By the way, note what she said--"discriminatory policy"----that's an interesting way to whitewash the fact that DADT was a law passed by Congress. So she's intellectually dishonest.

Posted by: federalist | Aug 5, 2013 12:47:07 AM

Retired Army: Fascinating but not of interest to outsiders.

When we say, government does nothing right, that includes the lawyer crippled military of the United States. it is always claimed as one of the best, when rag tag tribesmen with 100 year old weapons can chase it out of a country at will. And it takes 10 years to find a giant terrorists with a retinue of hundreds. I want Retired Army to explain the following:

1) were lawyers embedded down to the brigade level, and did they cancel tactical orders of people in the field, as breaking some regulation; did commanders obey these commissars of political correctness; what happened to any commander disobeying the lawyer commissar;

2) how many American soldiers were killed or injured, how many civilians under our protection were killed or injured as a direct result of lawyer intervention to protect the enemy from our warriors;

3) is the Army training to attack American civilians on US soil? Are soldiers being indoctrinated into suppressing any reluctance to kill fellow citizens? Since this is a sentencing blog, are facilities ready for the rounding up of thousands of citizens, as the Taliban forced the population into stadiums to watch executions of dissenters?

Posted by: Supremacy Claus | Aug 5, 2013 1:09:07 AM

Amy: The Supreme Court are lawyers. They know nothing about nothing. A complex technical field like corrections is way beyond their understanding. Daubert applies to expert testimony, and it should apply to appellate decisions, making them empirically valid. Until it does, no Supreme Court decision has any external validation.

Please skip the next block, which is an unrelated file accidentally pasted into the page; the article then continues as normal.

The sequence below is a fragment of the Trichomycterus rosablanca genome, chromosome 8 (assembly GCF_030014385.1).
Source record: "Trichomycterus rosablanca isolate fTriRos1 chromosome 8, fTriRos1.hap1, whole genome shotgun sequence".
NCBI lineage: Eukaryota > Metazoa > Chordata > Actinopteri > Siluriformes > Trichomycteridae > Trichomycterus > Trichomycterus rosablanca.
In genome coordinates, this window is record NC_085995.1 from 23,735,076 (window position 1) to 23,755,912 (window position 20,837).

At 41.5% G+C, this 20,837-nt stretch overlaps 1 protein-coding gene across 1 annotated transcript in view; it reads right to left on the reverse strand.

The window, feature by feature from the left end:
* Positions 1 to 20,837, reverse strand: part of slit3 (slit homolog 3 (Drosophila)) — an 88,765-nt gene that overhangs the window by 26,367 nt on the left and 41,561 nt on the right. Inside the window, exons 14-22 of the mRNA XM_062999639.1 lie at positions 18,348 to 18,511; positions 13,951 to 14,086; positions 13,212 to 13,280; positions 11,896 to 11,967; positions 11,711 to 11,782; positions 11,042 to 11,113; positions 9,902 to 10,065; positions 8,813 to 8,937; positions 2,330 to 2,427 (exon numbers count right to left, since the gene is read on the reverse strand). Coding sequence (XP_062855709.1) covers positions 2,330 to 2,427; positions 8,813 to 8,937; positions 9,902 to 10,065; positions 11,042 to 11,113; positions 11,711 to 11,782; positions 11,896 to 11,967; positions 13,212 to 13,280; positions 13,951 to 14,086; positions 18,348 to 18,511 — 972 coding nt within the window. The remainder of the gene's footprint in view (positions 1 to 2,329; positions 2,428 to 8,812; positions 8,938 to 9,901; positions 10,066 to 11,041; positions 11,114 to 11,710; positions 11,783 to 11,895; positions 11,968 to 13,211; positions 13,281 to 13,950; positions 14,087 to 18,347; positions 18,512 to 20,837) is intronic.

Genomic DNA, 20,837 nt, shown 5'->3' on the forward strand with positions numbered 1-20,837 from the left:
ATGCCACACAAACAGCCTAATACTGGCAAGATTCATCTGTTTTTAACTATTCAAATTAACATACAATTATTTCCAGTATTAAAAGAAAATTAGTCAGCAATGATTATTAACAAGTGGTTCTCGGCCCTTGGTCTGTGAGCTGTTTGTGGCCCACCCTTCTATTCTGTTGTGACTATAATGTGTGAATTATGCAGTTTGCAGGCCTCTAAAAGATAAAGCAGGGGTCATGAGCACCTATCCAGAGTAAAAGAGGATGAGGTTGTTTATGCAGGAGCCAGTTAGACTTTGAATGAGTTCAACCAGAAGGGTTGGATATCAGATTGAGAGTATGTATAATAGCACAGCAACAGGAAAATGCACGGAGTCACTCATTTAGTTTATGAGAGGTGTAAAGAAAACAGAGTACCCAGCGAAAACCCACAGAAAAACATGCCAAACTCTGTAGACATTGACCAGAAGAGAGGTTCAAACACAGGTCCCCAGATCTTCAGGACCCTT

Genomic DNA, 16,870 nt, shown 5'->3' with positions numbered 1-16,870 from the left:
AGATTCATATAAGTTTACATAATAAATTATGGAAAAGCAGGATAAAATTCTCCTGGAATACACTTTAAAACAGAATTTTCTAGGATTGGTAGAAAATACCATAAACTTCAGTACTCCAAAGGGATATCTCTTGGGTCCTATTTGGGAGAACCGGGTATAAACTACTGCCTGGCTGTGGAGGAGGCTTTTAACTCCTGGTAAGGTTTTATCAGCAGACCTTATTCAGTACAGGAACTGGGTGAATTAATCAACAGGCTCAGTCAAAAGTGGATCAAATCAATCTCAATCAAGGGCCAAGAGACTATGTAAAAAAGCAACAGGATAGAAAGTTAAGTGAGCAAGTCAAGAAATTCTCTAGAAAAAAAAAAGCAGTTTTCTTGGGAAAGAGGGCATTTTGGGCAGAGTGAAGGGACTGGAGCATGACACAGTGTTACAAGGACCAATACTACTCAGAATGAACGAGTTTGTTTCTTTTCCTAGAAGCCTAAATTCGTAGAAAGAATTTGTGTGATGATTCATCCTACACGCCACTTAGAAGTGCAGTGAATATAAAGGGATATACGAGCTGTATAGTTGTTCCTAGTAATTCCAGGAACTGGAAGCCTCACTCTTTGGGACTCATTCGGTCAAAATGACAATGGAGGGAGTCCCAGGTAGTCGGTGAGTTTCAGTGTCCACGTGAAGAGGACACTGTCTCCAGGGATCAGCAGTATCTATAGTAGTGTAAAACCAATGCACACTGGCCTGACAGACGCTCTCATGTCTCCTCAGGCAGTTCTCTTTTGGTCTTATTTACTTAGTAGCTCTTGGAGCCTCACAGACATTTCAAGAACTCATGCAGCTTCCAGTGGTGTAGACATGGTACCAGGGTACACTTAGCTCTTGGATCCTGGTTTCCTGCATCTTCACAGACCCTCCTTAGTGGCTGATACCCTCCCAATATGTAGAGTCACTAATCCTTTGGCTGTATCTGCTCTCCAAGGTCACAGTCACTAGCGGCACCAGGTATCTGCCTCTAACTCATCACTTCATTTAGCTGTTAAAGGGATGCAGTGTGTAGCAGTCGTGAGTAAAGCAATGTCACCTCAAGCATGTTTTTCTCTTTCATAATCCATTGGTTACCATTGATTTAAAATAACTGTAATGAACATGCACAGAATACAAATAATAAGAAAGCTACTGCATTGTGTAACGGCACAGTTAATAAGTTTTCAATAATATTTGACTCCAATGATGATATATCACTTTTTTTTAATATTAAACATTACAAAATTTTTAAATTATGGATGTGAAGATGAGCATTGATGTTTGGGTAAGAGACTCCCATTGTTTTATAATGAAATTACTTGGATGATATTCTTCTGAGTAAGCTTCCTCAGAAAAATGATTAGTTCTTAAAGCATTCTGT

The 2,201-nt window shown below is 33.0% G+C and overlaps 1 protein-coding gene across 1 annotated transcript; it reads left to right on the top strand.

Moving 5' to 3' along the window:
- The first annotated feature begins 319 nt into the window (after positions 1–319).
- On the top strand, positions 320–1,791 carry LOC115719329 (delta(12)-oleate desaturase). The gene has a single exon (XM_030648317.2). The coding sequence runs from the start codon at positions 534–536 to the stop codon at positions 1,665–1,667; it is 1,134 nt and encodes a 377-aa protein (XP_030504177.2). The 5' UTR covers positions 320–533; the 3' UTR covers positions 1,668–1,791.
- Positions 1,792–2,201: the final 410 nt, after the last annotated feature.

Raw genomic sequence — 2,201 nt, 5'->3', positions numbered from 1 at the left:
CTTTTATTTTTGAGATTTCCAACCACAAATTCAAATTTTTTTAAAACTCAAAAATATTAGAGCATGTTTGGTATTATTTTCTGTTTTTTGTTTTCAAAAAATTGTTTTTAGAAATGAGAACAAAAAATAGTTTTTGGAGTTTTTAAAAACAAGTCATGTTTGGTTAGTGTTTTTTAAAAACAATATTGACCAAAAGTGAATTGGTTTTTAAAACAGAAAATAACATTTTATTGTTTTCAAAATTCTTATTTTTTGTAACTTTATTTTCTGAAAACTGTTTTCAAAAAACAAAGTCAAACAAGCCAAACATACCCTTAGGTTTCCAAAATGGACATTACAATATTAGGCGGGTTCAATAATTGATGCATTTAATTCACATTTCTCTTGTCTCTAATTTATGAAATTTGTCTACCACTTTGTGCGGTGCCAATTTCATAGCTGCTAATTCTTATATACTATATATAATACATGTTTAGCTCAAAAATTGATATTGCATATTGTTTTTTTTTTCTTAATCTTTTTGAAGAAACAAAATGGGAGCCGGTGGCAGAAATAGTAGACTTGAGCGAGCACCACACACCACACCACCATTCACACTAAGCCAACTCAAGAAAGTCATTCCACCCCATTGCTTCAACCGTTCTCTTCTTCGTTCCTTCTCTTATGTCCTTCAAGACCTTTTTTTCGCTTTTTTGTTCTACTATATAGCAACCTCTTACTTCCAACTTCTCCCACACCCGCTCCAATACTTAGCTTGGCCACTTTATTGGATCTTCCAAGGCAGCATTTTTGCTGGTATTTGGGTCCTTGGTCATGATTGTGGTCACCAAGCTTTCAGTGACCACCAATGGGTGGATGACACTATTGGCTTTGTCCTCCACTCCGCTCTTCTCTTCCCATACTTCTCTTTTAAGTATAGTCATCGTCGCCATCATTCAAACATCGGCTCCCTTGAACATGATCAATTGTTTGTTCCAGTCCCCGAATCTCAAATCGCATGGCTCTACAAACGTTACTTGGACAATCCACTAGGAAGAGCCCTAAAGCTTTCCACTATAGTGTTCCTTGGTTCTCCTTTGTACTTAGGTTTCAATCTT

Posted by: Supremacy Claus | Aug 5, 2013 1:14:01 AM

Retired Army et. al. makes John Stuart Mill right once again.

Posted by: Joe | Aug 5, 2013 11:26:04 AM

Joe, I don't get the Mill reference. Surely you don;t think that retired army explained away Kagan's second-class treatment of military recruiters? The bottom line is she did give completely blameless people shabby treatment. Why is that so difficult to simply admit?

As for Dave from Texas, I'll be charitable, but each and every sentence in your post is ill-considered:

The Court held 5-4 that a court-mandated population limit in California was necessary to remedy gross violations violation of prisoners’ Eighth Amendment constitutional rights--violations that had lasted for years." No Dave, remember, the Court had to make conclusions about PLRA, and there were other problems with the decision (i.e., freezing the facts while the state had made improvements before injunction) too numerous to catalog here.

"Federalist, you're always ranting about the supposed injustice of the Plata decision. Why?" Funny how you don't address my points about California having to deal with illegal immigrant criminals or the composition of the panel. But even more fundamentally--have you paid attention to the statistics--crime (i.e., victims) is exploding in California.

"California's ongoing record of recalcitrance and delay, the the decision was eminently reasonable." PLRA says otherwise, but what's a federal statute between friends.

"My advice: Get over it and move on." Yep, let's just accept BS from on high.

Posted by: federalist | Aug 5, 2013 8:08:44 PM

Mill was a strong supporter of free speech, even when it is included strong language and error -- "what is almost as great a benefit, the clearer perception and livelier impression of truth, produced by its collision with error."

works no matter who is right here.

Posted by: Joe | Aug 5, 2013 11:30:09 PM

I see, Joe, you want no part of defending retired army.

I say things bluntly and without any couching (unless you want to say my qualification on stupid is couching)---this ought to be an inviting target for libs to put me in my place. But none of you can. The best that gets mustered up is that I am a big meanie or disrespectful to judges.